This post was originally written in October 2021 for Hemispheric News; subscribe at the Patreon site One Prime Plus to receive this monthly newsletter and other benefits that are linked to the Hemispheric Views podcast.
It’s funny how quickly you fall into certain roles or personas when you co-host a podcast. Since starting Hemispheric Views with Andrew and Jason—now a year ago!—we’re certainly recognised for different things by our listeners and friends online. Andrew ‘The Business’ Canion knows a lot about spreadsheets, air conditioning and Toyota’s famous lean manufacturing; Jason loves games, recommends anime and genuinely networks and maintains the tech in his home more comprehensively and reliably than a multinational corporation does for its own offices.
I’ve come to realise that on this podcast, I’ve become known for being:
- the ‘Feld Foot’ — a somewhat dictatorial orchestrator who prefers predictability and rules, but pretends that he doesn’t;
- ‘Mr. Default’ — someone who, apart from using Tot, iA Writer and occasionally SwitchGlass, prefers to stick with default apps; and
- the iPod guy — an old man who walks around with an old iPod Video and spends too much time talking about music and its nostalgic importance.
It’s on this third point that I’m going to concentrate in this edition of Hemispheric News. Although I’m not a musician, I think and talk about music a lot. I love a variety of music, but quite often I listen to a lot of instrumental albums as a way to really escape—especially soundtracks. My favourite soundtrack of all time would have to be The Matrix (Original Motion Picture Score) (1999) by Don Davis. The Matrix is my absolute favourite movie and I talk about it way too much, so it makes sense that it would also be my favourite soundtrack.
One of the most thoughtful things that I’ve ever received as a gift was tickets from Natasha to see The Matrix in the Concert Hall at the Sydney Opera House, with the soundtrack played live (in sync) with the film by the Sydney Symphony Orchestra. I’ve been to classical concerts and other such shows but my goodness, that was unbeatable.
I’m so nuts about that movie and its soundtrack (along with the other two films) that I c/an generally picture (fairly precisely) what is happening at various points in the story according to different parts of the music. Back in episode four of my Lounge Ruminator podcast, titled Immediate Recognition, I spoke about how our old neighbours once watched The Matrix with the volume up so loud that I stood up and performed the motion of the scene in front of Natasha in our lounge room, roughly in sync with what I could hear. (For your interest, it was the final scene with an orchestral track, titled Anything Is Possible).
You can imagine my excitement when I heard that The Matrix Resurrections (the fourth movie in the franchise) would be released this year. Well, concentrating on soundtracks, you can imagine my extra excitement when I learnt very recently that a new version of the original motion picture score was released this year: The Matrix (The Complete Score).
You see, for whatever reason, the original score that was released in 1999 has ten tracks, running for a total of 30 minutes. Every time that I’ve listened to it, I’ve loved it but thought, I know that there’s a lot of the film that doesn’t have music, or there are parts that have music that isn’t orchestral, but I can sure think of a lot of musical segments that weren’t included in this score on the album. I was correct: this ‘complete score’ that they’ve released has 44 tracks, which run for a total of one hour and 40 minutes! (This is even longer than a 78-minute version with limited release in 2008.)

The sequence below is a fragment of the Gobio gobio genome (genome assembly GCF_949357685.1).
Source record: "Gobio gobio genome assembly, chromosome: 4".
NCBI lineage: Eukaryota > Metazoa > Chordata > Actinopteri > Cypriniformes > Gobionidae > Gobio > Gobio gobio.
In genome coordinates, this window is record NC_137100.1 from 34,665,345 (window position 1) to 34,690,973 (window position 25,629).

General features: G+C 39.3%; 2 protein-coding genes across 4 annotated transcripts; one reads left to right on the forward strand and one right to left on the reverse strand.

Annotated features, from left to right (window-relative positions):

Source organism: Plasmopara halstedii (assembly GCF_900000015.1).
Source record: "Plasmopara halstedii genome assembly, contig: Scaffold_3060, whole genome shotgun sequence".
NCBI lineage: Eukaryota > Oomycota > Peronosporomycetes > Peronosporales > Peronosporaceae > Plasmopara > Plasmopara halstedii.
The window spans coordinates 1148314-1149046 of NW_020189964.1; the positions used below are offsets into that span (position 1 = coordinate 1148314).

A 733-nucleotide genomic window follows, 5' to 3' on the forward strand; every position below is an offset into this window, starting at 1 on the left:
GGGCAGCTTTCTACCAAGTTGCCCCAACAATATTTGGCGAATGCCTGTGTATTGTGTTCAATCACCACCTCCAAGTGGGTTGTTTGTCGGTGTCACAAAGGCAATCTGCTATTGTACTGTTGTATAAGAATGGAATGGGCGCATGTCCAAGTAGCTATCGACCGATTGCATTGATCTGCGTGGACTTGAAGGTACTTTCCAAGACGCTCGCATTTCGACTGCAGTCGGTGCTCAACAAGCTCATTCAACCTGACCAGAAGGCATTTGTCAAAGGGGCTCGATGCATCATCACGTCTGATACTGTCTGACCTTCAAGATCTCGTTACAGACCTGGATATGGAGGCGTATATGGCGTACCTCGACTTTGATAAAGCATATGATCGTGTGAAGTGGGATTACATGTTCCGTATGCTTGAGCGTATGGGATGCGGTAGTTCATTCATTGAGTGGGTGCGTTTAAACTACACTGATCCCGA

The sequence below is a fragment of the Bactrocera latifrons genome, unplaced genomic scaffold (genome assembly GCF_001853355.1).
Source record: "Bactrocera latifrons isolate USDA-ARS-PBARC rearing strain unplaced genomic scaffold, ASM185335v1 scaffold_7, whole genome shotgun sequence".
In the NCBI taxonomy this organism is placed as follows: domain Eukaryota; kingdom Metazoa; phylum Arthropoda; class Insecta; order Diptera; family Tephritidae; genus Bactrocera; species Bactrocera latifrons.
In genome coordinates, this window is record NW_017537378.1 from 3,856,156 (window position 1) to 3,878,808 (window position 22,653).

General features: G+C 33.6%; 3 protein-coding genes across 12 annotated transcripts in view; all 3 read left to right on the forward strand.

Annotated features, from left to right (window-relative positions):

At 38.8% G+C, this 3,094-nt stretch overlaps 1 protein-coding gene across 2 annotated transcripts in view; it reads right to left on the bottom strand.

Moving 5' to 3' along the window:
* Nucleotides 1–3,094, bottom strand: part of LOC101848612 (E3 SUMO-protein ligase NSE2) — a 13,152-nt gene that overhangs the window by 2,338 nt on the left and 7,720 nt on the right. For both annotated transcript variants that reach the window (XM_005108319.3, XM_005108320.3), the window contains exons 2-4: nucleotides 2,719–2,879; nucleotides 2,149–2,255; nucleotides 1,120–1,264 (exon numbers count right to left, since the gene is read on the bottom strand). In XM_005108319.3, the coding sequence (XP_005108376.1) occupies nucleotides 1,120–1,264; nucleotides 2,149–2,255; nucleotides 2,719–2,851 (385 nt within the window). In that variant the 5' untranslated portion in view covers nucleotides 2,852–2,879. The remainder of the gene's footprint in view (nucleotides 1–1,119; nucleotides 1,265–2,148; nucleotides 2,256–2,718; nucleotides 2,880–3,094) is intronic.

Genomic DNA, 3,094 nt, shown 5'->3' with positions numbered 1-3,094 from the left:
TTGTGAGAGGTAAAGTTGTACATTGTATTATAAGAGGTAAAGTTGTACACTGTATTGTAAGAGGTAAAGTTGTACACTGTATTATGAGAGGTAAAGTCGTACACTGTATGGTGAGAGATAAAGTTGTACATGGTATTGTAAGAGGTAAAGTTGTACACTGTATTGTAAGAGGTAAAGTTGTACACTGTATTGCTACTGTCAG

Whereas the original score from 1999 felt like a wonderful collection of film music, this feels like you’re essentially watching (most of) the movie, albeit in your head. Some are long, some are short and some parts have been renamed but boy, is it altogether excellent. With a few tracks only lasting a minute, I can understand why they perhaps thought it wasn’t worth releasing it all; there is a pleasure in this though, as it feels like a blending of digital fragments among longer sequences and stories.
Favourites such as the persistently named Ontological Shock remain in the list, capturing the excitement of Neo, Trinity and Morpheus flying in a helicopter over the rooftops of Sydney CBD away from Agents Brown, Smith and Jones. Other newer inclusions, such as Ignorance Is Bliss / Cypher Cybernetic, offer beautiful but unsettling moments of juxtaposition with the album’s otherwise frenetic, atonal style, such as when Cypher meets with Agent Smith over a piece of virtual steak. By including more tracks, no matter how long or short, the movie is expressed fully in its aural form, allowing us to imagine its action purely in our heads, in a way that is reminiscent of the characters’ mental projection of their own world.
I know that I’m not the only one who loves The Matrix and its music, and I know that there are others out there who enjoy other great soundtracks. Turning to you, what is a movie soundtrack that has had a profound impact on you? Is there a soundtrack that fills your head with images of the film to which it belongs, or even carries connotations or brings images of faraway people and places? Let us know on Twitter @HemisphericPod, on Micro.blog @HemisphericViews or in the #mediacorner chat in our Discord group. I’d sure love to hear about it!